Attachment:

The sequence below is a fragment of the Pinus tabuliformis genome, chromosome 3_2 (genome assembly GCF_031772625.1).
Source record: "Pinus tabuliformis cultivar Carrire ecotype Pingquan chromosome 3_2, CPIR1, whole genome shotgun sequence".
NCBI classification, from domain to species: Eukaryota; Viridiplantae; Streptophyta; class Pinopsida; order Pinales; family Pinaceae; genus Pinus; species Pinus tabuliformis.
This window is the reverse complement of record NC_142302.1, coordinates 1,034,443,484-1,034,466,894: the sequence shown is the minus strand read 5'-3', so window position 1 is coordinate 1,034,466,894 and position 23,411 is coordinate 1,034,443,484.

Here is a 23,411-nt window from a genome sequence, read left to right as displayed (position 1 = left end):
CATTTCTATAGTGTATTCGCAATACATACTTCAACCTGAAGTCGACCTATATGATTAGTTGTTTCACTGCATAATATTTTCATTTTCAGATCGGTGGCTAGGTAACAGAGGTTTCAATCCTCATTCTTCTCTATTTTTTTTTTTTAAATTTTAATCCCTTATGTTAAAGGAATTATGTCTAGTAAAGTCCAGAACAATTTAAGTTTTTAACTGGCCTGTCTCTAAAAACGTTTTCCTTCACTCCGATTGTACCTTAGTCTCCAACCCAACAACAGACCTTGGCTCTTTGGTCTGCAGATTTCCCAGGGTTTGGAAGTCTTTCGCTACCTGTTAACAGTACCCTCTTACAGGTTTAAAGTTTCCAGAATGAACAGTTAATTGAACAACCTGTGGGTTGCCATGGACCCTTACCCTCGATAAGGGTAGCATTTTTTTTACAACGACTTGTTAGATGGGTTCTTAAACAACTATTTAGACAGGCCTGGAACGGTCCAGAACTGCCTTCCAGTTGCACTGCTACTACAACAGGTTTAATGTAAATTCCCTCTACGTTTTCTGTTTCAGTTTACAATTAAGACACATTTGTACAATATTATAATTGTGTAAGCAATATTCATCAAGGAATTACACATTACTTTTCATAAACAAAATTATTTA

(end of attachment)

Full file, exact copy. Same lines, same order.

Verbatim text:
The sequence below is a fragment of the Pinus tabuliformis genome, chromosome 3_2 (genome assembly GCF_031772625.1).
Source record: "Pinus tabuliformis cultivar Carrire ecotype Pingquan chromosome 3_2, CPIR1, whole genome shotgun sequence".
NCBI classification, from domain to species: Eukaryota; Viridiplantae; Streptophyta; class Pinopsida; order Pinales; family Pinaceae; genus Pinus; species Pinus tabuliformis.
This window is the reverse complement of record NC_142302.1, coordinates 1,034,443,484-1,034,466,894: the sequence shown is the minus strand read 5'-3', so window position 1 is coordinate 1,034,466,894 and position 23,411 is coordinate 1,034,443,484.

Here is a 23,411-nt window from a genome sequence, read left to right as displayed (position 1 = left end):
CATTTCTATAGTGTATTCGCAATACATACTTCAACCTGAAGTCGACCTATATGATTAGTTGTTTCACTGCATAATATTTTCATTTTCAGATCGGTGGCTAGGTAACAGAGGTTTCAATCCTCATTCTTCTCTATTTTTTTTTTTTAAATTTTAATCCCTTATGTTAAAGGAATTATGTCTAGTAAAGTCCAGAACAATTTAAGTTTTTAACTGGCCTGTCTCTAAAAACGTTTTCCTTCACTCCGATTGTACCTTAGTCTCCAACCCAACAACAGACCTTGGCTCTTTGGTCTGCAGATTTCCCAGGGTTTGGAAGTCTTTCGCTACCTGTTAACAGTACCCTCTTACAGGTTTAAAGTTTCCAGAATGAACAGTTAATTGAACAACCTGTGGGTTGCCATGGACCCTTACCCTCGATAAGGGTAGCATTTTTTTTACAACGACTTGTTAGATGGGTTCTTAAACAACTATTTAGACAGGCCTGGAACGGTCCAGAACTGCCTTCCAGTTGCACTGCTACTACAACAGGTTTAATGTAAATTCCCTCTACGTTTTCTGTTTCAGTTTACAATTAAGACACATTTGTACAATATTATAATTGTGTAAGCAATATTCATCAAGGAATTACACATTACTTTTCATAAACAAAATTATTTA